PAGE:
Devon stops and shakes his head, raising his hand to his face where he strokes his chin thoughtfully.
It is emitting a signal, and the international scientific community wants us to make contact with whatever is sending that signal. These scientists have sent unmanned probes to investigate this ‘object’, watching it, taking photos of it, and now, we have learned, from good, Godly men and women who work within the spiritually bereft halls of science, that their superiors want to send a probe into it, to poke at the heart of the beast. But their risk-taking does not stop there! After the probe, they intend to send people from the Alpha Moonbase into it, and through what they are now convinced is a ‘gate’. (Beat, and then, with his voice rising) Gate? It is the mouth of Hell!
Devon pauses, waiting for his adoring flock to agree with him, which they do. As the hubbub dies down, he continues, his voice quiet.
I have listened for God’s guidance on this, and in listening have heard and felt God’s will. This ‘beast’ should not be provoked. We should not tamper with this ‘gate’. It is not a wondrous mystery, but a test. A temptation. It is a gateway that could unleash all of the denizens of Hell on us. (Beat) God’s word is clear on this, my brothers and sisters. (Beat) We, as God’s chosen, must oppose this foolhardy move by our governments! If they cannot hear God’s word, then we must make sure His will is known. We must do what we can to prevent them from opening this Pandora’s Box…
3 – INT. THE BROADCAST AREA OF A NEWSROOM.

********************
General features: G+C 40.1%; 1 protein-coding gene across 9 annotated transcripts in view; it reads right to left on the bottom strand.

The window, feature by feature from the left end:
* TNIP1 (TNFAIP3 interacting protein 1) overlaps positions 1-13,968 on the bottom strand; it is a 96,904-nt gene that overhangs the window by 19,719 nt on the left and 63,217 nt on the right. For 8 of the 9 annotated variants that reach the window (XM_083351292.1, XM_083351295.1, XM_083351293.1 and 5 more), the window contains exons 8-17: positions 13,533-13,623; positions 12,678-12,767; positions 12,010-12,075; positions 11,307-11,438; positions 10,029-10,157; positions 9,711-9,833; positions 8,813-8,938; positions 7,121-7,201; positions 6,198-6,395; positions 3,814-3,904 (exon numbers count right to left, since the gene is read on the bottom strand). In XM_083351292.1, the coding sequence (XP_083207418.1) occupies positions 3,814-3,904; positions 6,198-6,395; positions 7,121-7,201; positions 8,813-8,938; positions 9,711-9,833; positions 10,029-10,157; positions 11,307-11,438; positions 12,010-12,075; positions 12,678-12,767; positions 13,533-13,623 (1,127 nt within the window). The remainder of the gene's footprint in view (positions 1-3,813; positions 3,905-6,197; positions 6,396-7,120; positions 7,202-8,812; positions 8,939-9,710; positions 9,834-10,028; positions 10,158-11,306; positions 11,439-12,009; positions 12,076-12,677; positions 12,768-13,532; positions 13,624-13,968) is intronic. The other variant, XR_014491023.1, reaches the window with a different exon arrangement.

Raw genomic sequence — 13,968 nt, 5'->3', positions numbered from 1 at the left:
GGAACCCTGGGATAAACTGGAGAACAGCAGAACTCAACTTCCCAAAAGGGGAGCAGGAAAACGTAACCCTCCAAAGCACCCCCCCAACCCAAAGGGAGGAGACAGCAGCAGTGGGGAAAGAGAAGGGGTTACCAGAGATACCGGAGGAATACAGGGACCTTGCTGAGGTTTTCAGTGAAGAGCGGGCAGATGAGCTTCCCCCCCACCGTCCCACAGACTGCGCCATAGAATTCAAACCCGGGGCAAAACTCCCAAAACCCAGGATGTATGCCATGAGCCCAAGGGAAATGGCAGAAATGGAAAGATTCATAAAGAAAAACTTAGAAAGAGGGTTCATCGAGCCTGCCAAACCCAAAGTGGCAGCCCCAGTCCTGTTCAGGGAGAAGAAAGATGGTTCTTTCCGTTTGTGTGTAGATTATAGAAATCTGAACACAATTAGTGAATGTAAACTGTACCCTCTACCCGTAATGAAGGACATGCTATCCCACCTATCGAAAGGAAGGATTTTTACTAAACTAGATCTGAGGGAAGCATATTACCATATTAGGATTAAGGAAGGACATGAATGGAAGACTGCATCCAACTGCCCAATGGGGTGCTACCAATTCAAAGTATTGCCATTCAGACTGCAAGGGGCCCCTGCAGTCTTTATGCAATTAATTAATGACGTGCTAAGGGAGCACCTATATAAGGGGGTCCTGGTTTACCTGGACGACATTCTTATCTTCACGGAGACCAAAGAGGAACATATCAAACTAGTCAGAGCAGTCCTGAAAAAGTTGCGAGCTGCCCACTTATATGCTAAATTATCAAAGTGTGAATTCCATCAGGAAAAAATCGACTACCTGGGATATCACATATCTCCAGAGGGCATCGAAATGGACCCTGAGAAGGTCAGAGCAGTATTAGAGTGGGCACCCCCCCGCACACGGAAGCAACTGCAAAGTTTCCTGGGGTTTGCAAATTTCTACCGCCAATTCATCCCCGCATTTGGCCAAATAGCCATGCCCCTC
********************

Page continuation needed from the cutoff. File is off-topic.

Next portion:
The broadcast set is a large oval area with an over sized chunk of white plastic and glass as a desk, in the centre. Behind the desk are curved screens that televise stories, data and other points of information relevant to whatever topic is being discussed.
The set is decorated in gentle blue tones, with a hint of complimentary green and gold.
Jennifer Anders, a female newsreader in her early to mid 30s, sits behind the desk. Projected behind her are the words “Protesters Disrupt UNSEA Announcement”. Under the static headline are images of a protest by the West Urban Fundamentalists. Pastor Freeman can be seen frozen on another screen.
Jennifer is attractive, with red hair and a fair complexion. She is wearing a serious but faintly world-weary expression.
A camera and various behind the scenes technicians can be seen in shot as our camera zooms in to focus solely on Jennifer.
When Jennifer speaks, the images projected behind her change accordingly.
West Urban Fundamentalists have again marred another announcement from the United Nations Space Exploration Agency today, as the UNSEA’s Chief Executive Officer announced the oganisation’s intention to launch a probe into the mystery object that appeared on telescopes near Saturn six months ago. The UNSEA have also announced their intention to follow that launch with a manned mission early next year. This has further angered the West Urban Fundamentalists, who claim the United Nations is “making a ‘deal’ with the devil” and that they will, through their actions, unleash Armageddon.